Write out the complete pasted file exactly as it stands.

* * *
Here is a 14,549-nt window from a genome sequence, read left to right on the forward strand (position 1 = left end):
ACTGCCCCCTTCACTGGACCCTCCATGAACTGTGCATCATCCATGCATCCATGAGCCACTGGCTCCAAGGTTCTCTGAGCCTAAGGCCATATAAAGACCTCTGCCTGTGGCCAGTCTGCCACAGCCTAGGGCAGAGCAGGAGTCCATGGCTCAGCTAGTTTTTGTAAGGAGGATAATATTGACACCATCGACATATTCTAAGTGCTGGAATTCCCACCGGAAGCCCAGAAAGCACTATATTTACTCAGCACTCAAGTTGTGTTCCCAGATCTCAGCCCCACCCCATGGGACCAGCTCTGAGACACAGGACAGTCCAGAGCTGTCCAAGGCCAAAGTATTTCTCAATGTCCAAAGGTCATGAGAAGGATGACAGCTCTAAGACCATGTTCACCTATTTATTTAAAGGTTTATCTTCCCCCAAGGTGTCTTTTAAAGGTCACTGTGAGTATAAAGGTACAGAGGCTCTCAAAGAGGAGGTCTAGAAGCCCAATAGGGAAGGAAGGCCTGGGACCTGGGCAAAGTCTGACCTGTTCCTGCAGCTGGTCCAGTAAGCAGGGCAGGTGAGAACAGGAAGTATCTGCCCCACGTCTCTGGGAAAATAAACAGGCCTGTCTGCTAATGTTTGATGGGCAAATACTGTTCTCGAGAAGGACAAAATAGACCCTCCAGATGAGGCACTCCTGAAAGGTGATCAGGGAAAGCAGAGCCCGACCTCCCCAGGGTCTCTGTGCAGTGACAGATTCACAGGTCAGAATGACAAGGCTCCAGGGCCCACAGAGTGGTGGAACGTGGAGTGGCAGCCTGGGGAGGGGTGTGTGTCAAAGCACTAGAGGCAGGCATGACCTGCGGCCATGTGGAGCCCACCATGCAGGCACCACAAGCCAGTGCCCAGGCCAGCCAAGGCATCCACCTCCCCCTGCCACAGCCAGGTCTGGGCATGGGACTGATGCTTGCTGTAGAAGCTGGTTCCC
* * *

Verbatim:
Here is a 14,549-nt window from a genome sequence, read left to right on the forward strand (position 1 = left end):
ACTGCCCCCTTCACTGGACCCTCCATGAACTGTGCATCATCCATGCATCCATGAGCCACTGGCTCCAAGGTTCTCTGAGCCTAAGGCCATATAAAGACCTCTGCCTGTGGCCAGTCTGCCACAGCCTAGGGCAGAGCAGGAGTCCATGGCTCAGCTAGTTTTTGTAAGGAGGATAATATTGACACCATCGACATATTCTAAGTGCTGGAATTCCCACCGGAAGCCCAGAAAGCACTATATTTACTCAGCACTCAAGTTGTGTTCCCAGATCTCAGCCCCACCCCATGGGACCAGCTCTGAGACACAGGACAGTCCAGAGCTGTCCAAGGCCAAAGTATTTCTCAATGTCCAAAGGTCATGAGAAGGATGACAGCTCTAAGACCATGTTCACCTATTTATTTAAAGGTTTATCTTCCCCCAAGGTGTCTTTTAAAGGTCACTGTGAGTATAAAGGTACAGAGGCTCTCAAAGAGGAGGTCTAGAAGCCCAATAGGGAAGGAAGGCCTGGGACCTGGGCAAAGTCTGACCTGTTCCTGCAGCTGGTCCAGTAAGCAGGGCAGGTGAGAACAGGAAGTATCTGCCCCACGTCTCTGGGAAAATAAACAGGCCTGTCTGCTAATGTTTGATGGGCAAATACTGTTCTCGAGAAGGACAAAATAGACCCTCCAGATGAGGCACTCCTGAAAGGTGATCAGGGAAAGCAGAGCCCGACCTCCCCAGGGTCTCTGTGCAGTGACAGATTCACAGGTCAGAATGACAAGGCTCCAGGGCCCACAGAGTGGTGGAACGTGGAGTGGCAGCCTGGGGAGGGGTGTGTGTCAAAGCACTAGAGGCAGGCATGACCTGCGGCCATGTGGAGCCCACCATGCAGGCACCACAAGCCAGTGCCCAGGCCAGCCAAGGCATCCACCTCCCCCTGCCACAGCCAGGTCTGGGCATGGGACTGATGCTTGCTGTAGAAGCTGGTTCCC